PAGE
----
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Expert Advice: 5 Things Your Contractor Wishes You Knew (But Is Too Polite to Tell You)

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Expert Advice: 5 Things Your Contractor Wishes You Knew (But Is Too Polite to Tell You)

May 13, 2016




Joan Barton of Dirty Girl Construction in Los Angeles is a general contractor—yes, one of the few women in her field. She recently filled us in on Four Floor Finishes for Tight Budgets. Now that we’ve gotten to know her, she’s offering some frank tips to help the remodeling process go more smoothly. Here, five things your contractor would like to say to you, if only politeness didn’t prevent candor.

1. Stop watching reality TV.

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Above: Resist the urge to binge on reality TV shows documenting unrealistic remodeling scenarios. Photograph courtesy of AvroKo.

Reality TV is great entertainment. We all like to see the big reveal—the tears, the cheering, people being given the gift of a home. It makes for great television. But that’s all it is. Reality is markedly different: Construction and quality craftsmanship cost money and take time. It’s just not possible to build a $100,000 kitchen for $20,000, no matter how creative your contractor is, and it won’t happen in the blink of an eye because no one builds a custom home in seven days. Not even Superman.

2. We’re not open 24-7.

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Above: Respect the clock. One of our favorites, the Arne Jacobsen City Hall Clock, is currently on sale at Steven Alan for $178 (down from $357).

There are certain businesses that are open day and night. Residential construction is not one of them. We’re excited about your project, as we know you are, but getting calls, texts, and email from a client after business hours is not always cool—just as it’s not OK for us to contact you at all hours of the night. Mutual respect of personal time is paramount for a healthy working relationship. So except for emergencies, communications should be handled during business hours. Our phones are on day and night in case someone truly needs us, but let’s wait until morning to discuss your backsplash.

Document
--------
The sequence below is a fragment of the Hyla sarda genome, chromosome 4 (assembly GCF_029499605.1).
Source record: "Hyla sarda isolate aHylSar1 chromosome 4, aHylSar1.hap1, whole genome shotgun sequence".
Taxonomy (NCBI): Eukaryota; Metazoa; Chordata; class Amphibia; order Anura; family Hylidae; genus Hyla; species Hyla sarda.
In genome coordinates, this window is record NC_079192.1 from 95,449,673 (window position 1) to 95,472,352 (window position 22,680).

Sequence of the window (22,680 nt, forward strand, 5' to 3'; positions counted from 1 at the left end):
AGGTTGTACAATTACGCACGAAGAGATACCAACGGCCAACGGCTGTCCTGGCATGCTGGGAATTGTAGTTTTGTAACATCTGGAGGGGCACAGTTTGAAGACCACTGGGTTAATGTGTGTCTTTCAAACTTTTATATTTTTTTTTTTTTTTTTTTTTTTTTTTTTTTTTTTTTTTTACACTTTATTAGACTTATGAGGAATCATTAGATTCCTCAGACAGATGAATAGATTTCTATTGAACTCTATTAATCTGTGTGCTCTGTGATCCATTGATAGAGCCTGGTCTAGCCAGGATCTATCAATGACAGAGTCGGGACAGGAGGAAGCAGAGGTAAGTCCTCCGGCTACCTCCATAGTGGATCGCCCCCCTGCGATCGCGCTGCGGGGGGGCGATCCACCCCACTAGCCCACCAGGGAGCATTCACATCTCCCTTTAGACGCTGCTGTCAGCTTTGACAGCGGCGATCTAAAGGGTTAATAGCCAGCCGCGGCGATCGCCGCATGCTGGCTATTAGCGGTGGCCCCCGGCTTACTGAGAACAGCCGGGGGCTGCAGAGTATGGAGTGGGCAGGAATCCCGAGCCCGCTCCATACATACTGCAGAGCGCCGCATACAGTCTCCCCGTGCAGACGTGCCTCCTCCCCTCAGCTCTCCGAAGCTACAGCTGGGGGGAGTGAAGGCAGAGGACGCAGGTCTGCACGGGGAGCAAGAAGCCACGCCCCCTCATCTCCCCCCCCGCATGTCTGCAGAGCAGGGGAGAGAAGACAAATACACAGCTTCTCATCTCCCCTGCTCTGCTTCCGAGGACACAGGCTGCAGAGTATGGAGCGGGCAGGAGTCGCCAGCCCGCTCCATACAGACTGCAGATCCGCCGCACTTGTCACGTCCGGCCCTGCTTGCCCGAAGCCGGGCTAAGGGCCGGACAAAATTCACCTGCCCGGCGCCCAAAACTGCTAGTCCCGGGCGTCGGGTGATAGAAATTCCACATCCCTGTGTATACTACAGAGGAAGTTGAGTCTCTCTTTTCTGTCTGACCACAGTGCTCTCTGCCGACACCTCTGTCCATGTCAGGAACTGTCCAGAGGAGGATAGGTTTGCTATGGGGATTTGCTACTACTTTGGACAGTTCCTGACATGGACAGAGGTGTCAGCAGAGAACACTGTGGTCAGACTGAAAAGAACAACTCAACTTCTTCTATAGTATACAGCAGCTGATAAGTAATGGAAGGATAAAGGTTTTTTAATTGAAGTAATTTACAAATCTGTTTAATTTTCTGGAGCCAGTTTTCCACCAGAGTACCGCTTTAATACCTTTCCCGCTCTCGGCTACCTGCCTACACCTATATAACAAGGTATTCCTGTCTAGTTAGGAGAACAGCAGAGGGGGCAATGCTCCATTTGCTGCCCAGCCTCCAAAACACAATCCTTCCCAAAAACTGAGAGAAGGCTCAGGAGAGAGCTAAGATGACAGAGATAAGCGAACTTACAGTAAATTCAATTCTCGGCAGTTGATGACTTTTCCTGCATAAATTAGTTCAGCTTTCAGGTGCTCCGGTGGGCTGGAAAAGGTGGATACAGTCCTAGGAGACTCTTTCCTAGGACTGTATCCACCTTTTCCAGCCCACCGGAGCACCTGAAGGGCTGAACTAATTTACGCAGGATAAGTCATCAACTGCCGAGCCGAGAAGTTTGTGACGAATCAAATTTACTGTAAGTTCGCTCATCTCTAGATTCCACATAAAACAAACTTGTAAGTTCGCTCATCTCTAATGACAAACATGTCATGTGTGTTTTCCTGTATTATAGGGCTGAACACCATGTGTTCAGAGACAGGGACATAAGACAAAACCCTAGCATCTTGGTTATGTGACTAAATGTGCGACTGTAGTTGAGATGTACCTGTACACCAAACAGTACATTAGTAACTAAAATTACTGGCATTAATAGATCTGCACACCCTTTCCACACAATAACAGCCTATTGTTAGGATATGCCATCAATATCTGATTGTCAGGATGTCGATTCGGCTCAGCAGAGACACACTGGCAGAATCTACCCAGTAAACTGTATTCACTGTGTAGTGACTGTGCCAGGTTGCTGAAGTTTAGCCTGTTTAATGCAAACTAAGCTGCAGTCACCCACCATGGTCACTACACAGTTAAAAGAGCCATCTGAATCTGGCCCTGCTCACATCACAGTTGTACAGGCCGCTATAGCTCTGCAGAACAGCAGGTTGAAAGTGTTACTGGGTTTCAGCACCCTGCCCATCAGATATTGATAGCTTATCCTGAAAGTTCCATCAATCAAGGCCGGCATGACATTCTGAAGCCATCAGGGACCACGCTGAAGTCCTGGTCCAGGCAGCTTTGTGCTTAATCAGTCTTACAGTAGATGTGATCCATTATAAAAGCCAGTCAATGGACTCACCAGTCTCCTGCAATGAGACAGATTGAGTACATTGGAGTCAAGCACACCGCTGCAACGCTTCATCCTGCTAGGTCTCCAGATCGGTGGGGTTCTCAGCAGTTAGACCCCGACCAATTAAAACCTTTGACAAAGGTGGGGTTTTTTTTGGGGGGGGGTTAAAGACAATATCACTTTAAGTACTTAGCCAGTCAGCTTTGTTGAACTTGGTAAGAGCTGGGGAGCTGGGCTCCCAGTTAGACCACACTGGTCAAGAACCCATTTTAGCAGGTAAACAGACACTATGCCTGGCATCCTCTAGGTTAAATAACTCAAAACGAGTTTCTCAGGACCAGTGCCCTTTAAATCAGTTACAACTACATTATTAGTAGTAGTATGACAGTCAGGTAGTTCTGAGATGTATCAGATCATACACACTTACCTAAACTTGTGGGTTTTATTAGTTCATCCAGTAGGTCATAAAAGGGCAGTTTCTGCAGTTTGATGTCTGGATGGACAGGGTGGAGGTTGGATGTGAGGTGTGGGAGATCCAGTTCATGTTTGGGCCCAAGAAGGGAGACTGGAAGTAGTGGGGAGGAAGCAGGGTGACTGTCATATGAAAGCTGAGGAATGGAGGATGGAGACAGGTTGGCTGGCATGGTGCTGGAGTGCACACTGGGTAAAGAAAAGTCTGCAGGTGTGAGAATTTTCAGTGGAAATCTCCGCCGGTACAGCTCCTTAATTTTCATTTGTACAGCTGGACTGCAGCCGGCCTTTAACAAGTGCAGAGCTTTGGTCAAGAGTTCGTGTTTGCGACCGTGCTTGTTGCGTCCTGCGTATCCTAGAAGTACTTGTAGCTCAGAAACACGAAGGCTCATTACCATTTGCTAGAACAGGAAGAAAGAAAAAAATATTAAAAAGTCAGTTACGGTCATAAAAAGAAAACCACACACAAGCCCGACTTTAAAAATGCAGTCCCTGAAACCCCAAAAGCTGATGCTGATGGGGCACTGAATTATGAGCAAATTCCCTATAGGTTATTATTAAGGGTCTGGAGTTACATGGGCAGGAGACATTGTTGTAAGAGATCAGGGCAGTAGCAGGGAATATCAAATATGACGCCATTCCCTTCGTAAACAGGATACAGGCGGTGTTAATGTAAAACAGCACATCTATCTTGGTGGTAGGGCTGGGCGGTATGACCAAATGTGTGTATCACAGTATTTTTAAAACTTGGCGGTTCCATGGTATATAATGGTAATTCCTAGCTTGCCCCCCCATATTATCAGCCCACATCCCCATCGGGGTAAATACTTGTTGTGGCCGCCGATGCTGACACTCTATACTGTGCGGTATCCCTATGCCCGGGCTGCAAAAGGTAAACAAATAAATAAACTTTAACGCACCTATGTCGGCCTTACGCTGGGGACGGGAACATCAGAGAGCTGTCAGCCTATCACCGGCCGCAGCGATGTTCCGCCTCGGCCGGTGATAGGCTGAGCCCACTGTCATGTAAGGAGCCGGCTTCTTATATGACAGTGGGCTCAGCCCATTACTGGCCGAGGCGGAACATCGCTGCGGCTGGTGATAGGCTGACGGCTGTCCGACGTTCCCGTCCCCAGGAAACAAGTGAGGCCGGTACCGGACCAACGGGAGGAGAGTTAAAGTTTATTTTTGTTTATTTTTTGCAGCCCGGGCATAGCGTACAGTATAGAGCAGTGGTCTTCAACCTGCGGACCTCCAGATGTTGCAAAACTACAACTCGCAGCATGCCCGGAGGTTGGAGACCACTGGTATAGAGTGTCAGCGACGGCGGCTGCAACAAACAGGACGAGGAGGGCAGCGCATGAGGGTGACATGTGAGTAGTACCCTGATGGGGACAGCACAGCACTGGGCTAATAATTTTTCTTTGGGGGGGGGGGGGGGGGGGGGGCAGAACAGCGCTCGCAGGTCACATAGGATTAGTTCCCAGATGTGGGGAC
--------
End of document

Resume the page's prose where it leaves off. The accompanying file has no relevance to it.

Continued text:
3. Your Google-fu is not always helpful.

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Above: The lure of the computer. Photograph by June Kim; see more at Office Visit: The Everlane Studio in San Francisco.

Definition: Google-fu 1. Skill in using search engines (especially Google) to quickly find useful information on the Internet. (Source: Wiktionary.)

People use their fu skills on sites such as WebMD to self-diagnose medical issues. Given enough semi-symptoms, those aches and pains can translate to an inoperable brain tumor—which is why your doctor has had enough of you. Likewise, your contractor would prefer that you didn’t Google-fu “how to cut stone” or “cost of wood flooring per square foot.” Most questions will be too broad to get an accurate answer, and most answers don’t account for things like custom materials and installations, location, application, design intention, and labor costs. You hired a contractor for expertise, so definitely turn to her or him for informed answers. And if we don’t know, we’ll use our own fu to figure it out.